Sunday, June 25, 2006

People Talking about Architecture - 06.29.2006

Multiple Speakers - Building Futures Summer Debate: The Future of Beauty
6:30 PM - Building Design Partnership, (16 Brewhouse Yard)
Sean Griffths (of FAT), Robert Adam (of Robert Adam Architects), Will Alsop (of SMC Alsop), Patrick Keiller (of RCA), and Sarah Wigglesworth (of Sarah Wigglesworth Architects) will talk about the many ways critics have justified and given meaning to the design of buildings and environments. Then they plan to question if this is the way it should be. From the description, "Shouldn’t making buildings and environments beautiful be a key task for the architects and the other design professionals and parties involved in creating the built environment? Isn’t “what buildings look like” a key communicational interface between a building and, not only its users, but also the public at large, for whom it creates a piece of the environment they inhabit, even if they never actually enter the building in question?"


Blogger phil henshaw said...

It's interesting that I saw the same presentation and didn't get the question from the panel of whether conventional architectural practice was over. I think BIM will become indispensable for some things, but for most of the task of design is a real nuisance, a sort of cyclotron pencil sharpener. The main message I got, though, is that the visionaries want BIM to become an opportunity for architects to reaffirm their central role in the building process.

What I find a nuisance about it is that I used to just draw some squiggly lines and call them something suggestive, and let 'means and methods' mysteriously transform them into beams and plaster and bent metal, etc. Now the tool insists on having everything so completely described a machine could build it. There's a long list of good things about that, but it means inputting a lot more information. The main reason is that a real building is exceedingly more complex than any set of documents ever was before, and the BIM promoters think we're on the way to completely modeling buildings!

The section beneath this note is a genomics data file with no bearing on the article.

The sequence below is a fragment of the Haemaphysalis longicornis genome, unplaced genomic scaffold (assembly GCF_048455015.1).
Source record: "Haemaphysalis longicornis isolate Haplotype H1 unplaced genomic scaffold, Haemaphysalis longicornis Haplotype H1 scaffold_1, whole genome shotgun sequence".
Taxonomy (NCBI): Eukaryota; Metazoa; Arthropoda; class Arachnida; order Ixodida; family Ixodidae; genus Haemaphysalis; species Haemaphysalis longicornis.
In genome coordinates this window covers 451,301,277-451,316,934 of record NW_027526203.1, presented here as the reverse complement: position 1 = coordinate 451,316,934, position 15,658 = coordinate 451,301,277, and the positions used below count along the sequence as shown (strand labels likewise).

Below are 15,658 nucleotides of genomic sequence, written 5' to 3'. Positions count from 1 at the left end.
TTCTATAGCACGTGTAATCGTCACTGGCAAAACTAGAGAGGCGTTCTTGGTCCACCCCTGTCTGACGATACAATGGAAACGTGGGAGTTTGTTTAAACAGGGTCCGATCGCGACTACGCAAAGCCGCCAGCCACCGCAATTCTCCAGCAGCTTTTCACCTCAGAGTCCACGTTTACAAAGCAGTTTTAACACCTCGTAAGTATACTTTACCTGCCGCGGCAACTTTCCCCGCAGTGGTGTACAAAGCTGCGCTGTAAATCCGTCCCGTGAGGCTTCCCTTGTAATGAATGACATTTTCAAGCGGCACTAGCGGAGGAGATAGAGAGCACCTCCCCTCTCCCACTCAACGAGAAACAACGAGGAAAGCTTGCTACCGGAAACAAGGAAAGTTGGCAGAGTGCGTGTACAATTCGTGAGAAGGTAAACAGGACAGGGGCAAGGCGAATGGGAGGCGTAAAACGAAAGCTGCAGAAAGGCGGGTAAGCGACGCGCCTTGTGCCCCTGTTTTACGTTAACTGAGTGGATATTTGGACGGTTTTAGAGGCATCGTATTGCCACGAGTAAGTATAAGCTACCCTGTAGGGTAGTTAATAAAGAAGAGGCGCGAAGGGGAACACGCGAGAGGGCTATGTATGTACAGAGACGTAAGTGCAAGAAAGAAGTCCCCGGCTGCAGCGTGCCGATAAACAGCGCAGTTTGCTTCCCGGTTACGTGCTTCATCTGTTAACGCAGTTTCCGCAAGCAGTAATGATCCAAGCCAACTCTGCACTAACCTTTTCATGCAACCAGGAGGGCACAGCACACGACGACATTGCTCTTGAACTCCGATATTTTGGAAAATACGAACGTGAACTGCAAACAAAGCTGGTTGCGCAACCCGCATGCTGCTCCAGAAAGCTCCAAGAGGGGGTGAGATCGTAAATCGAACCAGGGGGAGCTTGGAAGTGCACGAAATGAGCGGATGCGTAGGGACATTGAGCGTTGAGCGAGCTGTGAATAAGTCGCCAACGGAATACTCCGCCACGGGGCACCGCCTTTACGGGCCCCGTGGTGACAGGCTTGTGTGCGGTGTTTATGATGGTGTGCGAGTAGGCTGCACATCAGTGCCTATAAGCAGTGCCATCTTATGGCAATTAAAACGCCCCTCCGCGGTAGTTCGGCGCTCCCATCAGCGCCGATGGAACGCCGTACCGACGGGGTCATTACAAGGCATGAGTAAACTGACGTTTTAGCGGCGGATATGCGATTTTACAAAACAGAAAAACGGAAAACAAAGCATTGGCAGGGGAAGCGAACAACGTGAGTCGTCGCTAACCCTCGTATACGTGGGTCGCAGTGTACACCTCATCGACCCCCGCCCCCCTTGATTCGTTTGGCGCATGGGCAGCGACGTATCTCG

Some places I think the extra information is pointless and makes changing things much more complicated than making them in the first place. Making changes easier to propagate was one of the main 'solutions' I've heard that is supposed to make the architectural job easier. I think the opposite is more likely except for some special categories of work. Having to figure out everything in design development makes you figure out a lot more than you ever did before, each time.

Another thing the increased information requirement does is bring vendors and sub-contractors on the job before there are any bid documents. That's been going on for some time, since the products we use have required more learning to know how to use. But I think it's a bad direction for cost and open competition. In order to tell them *exactly* how to build, preparing most of their shop drawings for them, they first have to tell you *exactly* how they'd want to do it, and have to talk to you before they officially get the work. The coordination that used to be such a huge headache for them can be incorporated in the design at the same time the architect is searching to understand the user's real experience of the space. The owners like that too, because they don't get the surprise costs of solving the problems of uncoordinated design documents.

Architects are just such suckers for unfunded mandates though! I count three huge ones in just ten years, ADA, sustainability, and now BIM. Are we getting better fees?

Of course, what the tool does best for architects is as a fabrication tool, for the kinds of sculptural and geometric design that could not be built any other way. That's not a lot of what architects do though. It sure would be nice for architects to give the engineering trades a useful coordination model, though, but the trick is to figure out how to keep from having to pre-build every detail they don't care about to accomplish that.

12:04 AM  

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